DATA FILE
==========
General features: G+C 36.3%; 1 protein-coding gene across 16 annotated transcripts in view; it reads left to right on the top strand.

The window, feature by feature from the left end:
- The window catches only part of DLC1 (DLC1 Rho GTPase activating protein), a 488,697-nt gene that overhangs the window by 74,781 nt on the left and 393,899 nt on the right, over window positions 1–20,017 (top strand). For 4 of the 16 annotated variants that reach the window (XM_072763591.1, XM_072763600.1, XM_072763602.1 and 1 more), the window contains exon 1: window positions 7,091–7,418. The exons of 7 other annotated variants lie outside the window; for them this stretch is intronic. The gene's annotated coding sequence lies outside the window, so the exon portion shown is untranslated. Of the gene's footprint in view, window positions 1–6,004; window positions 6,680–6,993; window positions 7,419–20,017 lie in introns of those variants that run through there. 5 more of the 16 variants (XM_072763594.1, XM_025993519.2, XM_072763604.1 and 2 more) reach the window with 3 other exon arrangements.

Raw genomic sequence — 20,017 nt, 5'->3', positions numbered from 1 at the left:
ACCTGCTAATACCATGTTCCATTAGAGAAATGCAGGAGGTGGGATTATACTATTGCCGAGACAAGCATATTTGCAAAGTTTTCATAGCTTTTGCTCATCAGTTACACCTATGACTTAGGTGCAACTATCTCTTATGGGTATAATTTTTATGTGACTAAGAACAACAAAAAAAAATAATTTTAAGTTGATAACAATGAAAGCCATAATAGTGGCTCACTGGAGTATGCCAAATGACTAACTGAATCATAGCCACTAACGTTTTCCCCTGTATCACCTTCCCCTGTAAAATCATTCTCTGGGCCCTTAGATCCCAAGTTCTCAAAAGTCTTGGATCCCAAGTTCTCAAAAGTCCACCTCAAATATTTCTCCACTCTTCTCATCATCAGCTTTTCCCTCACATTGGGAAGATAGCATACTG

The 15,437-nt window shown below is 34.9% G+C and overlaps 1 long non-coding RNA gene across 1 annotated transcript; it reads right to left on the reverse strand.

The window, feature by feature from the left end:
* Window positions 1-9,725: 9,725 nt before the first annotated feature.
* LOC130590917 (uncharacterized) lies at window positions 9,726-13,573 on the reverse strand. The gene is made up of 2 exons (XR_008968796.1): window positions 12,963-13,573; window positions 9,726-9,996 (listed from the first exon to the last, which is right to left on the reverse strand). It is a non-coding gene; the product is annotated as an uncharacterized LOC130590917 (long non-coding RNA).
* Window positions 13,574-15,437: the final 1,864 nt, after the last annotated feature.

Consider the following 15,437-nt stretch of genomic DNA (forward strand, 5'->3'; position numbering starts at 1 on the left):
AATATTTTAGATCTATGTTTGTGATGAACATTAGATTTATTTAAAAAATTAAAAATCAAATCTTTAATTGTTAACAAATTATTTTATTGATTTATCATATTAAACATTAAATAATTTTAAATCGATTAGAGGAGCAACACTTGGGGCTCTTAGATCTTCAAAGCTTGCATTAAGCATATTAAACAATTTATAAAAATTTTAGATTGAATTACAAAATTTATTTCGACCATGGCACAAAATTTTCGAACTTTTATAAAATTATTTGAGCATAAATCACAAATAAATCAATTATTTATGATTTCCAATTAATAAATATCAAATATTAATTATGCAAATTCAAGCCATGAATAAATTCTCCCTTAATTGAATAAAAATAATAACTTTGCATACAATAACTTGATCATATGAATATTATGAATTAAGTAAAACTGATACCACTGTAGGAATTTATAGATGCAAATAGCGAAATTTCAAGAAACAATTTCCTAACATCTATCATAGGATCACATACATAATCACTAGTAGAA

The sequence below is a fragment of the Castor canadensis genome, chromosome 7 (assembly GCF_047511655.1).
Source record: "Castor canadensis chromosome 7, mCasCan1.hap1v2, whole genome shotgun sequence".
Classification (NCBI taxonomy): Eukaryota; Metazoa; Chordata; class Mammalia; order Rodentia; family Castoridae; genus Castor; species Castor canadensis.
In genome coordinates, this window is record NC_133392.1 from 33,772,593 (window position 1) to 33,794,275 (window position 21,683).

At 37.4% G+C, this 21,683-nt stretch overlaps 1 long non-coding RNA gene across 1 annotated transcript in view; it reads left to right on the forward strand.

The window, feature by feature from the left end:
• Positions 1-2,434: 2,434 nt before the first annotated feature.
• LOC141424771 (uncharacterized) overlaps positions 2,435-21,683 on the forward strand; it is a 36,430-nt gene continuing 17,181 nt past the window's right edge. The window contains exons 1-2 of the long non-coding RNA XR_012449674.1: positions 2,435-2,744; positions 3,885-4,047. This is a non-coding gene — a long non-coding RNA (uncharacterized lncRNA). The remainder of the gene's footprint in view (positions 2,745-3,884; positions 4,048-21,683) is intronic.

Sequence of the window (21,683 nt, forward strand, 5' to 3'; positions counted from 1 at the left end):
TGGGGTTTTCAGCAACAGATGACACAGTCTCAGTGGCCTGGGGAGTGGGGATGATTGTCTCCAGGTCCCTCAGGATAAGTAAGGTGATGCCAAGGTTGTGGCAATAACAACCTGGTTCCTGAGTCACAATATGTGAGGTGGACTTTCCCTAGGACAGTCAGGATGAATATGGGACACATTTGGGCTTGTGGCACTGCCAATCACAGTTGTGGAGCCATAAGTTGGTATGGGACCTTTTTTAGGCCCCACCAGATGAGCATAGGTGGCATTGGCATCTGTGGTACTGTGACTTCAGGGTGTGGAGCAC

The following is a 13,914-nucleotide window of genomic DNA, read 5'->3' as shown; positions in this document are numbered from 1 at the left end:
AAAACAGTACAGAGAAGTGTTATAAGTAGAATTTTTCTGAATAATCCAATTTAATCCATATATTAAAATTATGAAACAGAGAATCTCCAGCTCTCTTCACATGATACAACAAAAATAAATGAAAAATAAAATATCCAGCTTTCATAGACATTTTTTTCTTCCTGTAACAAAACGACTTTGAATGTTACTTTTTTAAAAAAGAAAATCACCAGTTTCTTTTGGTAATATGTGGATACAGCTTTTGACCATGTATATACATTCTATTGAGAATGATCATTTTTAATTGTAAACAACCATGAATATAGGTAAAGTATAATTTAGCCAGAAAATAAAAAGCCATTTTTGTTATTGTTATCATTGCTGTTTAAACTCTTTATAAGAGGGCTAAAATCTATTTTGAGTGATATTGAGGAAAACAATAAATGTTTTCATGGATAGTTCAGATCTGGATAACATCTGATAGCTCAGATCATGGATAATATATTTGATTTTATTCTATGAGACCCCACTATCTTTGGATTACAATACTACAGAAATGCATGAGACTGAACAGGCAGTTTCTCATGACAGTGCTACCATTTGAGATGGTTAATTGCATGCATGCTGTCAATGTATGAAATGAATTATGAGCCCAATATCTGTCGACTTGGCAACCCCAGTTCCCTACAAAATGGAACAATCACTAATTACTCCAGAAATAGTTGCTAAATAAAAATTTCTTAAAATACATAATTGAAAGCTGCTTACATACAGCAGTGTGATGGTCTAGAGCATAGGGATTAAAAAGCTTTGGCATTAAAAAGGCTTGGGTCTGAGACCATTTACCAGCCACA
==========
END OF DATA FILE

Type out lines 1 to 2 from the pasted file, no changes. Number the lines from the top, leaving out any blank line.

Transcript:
General features: G+C 36.3%; 1 protein-coding gene across 16 annotated transcripts in view; it reads left to right on the top strand.

The window, feature by feature from the left end: